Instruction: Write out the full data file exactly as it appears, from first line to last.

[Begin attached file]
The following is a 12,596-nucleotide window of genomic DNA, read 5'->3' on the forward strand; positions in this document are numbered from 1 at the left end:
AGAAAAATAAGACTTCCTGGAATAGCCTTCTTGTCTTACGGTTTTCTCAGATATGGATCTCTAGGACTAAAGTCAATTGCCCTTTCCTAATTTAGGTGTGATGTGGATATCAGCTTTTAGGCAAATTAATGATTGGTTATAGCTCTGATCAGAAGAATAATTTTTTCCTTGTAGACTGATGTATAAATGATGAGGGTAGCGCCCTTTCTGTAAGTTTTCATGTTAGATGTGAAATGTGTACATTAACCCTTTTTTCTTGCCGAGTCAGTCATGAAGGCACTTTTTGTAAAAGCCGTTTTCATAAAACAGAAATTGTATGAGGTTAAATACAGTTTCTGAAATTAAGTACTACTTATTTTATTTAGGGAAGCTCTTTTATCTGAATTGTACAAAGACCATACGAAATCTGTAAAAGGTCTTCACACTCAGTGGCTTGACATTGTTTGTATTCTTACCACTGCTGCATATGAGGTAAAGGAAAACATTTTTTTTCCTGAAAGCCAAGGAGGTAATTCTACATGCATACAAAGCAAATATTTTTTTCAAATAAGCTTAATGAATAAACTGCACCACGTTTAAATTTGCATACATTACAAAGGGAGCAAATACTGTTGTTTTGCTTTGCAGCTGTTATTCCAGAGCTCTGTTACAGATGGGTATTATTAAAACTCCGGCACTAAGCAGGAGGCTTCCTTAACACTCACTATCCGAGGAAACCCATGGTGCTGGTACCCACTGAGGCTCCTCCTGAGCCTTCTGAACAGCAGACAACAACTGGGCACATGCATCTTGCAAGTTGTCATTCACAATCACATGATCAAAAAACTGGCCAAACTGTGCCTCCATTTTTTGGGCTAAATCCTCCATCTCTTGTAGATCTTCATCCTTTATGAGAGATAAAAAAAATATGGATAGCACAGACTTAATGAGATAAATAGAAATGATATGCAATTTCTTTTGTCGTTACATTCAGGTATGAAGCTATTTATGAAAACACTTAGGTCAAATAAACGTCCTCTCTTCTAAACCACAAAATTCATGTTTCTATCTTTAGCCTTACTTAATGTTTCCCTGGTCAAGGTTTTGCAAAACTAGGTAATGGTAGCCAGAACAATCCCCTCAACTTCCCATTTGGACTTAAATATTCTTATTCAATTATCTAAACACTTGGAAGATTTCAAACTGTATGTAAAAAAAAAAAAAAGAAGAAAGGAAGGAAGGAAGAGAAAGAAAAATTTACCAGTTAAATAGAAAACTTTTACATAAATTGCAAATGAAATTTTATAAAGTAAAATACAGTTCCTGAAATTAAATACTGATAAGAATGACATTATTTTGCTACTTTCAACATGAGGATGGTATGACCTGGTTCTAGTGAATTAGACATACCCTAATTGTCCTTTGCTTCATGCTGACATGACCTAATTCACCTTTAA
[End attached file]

The following is a 12,596-nucleotide window of genomic DNA, read 5'->3' on the forward strand; positions in this document are numbered from 1 at the left end:
AGAAAAATAAGACTTCCTGGAATAGCCTTCTTGTCTTACGGTTTTCTCAGATATGGATCTCTAGGACTAAAGTCAATTGCCCTTTCCTAATTTAGGTGTGATGTGGATATCAGCTTTTAGGCAAATTAATGATTGGTTATAGCTCTGATCAGAAGAATAATTTTTTCCTTGTAGACTGATGTATAAATGATGAGGGTAGCGCCCTTTCTGTAAGTTTTCATGTTAGATGTGAAATGTGTACATTAACCCTTTTTTCTTGCCGAGTCAGTCATGAAGGCACTTTTTGTAAAAGCCGTTTTCATAAAACAGAAATTGTATGAGGTTAAATACAGTTTCTGAAATTAAGTACTACTTATTTTATTTAGGGAAGCTCTTTTATCTGAATTGTACAAAGACCATACGAAATCTGTAAAAGGTCTTCACACTCAGTGGCTTGACATTGTTTGTATTCTTACCACTGCTGCATATGAGGTAAAGGAAAACATTTTTTTTCCTGAAAGCCAAGGAGGTAATTCTACATGCATACAAAGCAAATATTTTTTTCAAATAAGCTTAATGAATAAACTGCACCACGTTTAAATTTGCATACATTACAAAGGGAGCAAATACTGTTGTTTTGCTTTGCAGCTGTTATTCCAGAGCTCTGTTACAGATGGGTATTATTAAAACTCCGGCACTAAGCAGGAGGCTTCCTTAACACTCACTATCCGAGGAAACCCATGGTGCTGGTACCCACTGAGGCTCCTCCTGAGCCTTCTGAACAGCAGACAACAACTGGGCACATGCATCTTGCAAGTTGTCATTCACAATCACATGATCAAAAAACTGGCCAAACTGTGCCTCCATTTTTTGGGCTAAATCCTCCATCTCTTGTAGATCTTCATCCTTTATGAGAGATAAAAAAAATATGGATAGCACAGACTTAATGAGATAAATAGAAATGATATGCAATTTCTTTTGTCGTTACATTCAGGTATGAAGCTATTTATGAAAACACTTAGGTCAAATAAACGTCCTCTCTTCTAAACCACAAAATTCATGTTTCTATCTTTAGCCTTACTTAATGTTTCCCTGGTCAAGGTTTTGCAAAACTAGGTAATGGTAGCCAGAACAATCCCCTCAACTTCCCATTTGGACTTAAATATTCTTATTCAATTATCTAAACACTTGGAAGATTTCAAACTGTATGTAAAAAAAAAAAAAAGAAGAAAGGAAGGAAGGAAGAGAAAGAAAAATTTACCAGTTAAATAGAAAACTTTTACATAAATTGCAAATGAAATTTTATAAAGTAAAATACAGTTCCTGAAATTAAATACTGATAAGAATGACATTATTTTGCTACTTTCAACATGAGGATGGTATGACCTGGTTCTAGTGAATTAGACATACCCTAATTGTCCTTTGCTTCATGCTGACATGACCTAATTCACCTTTAA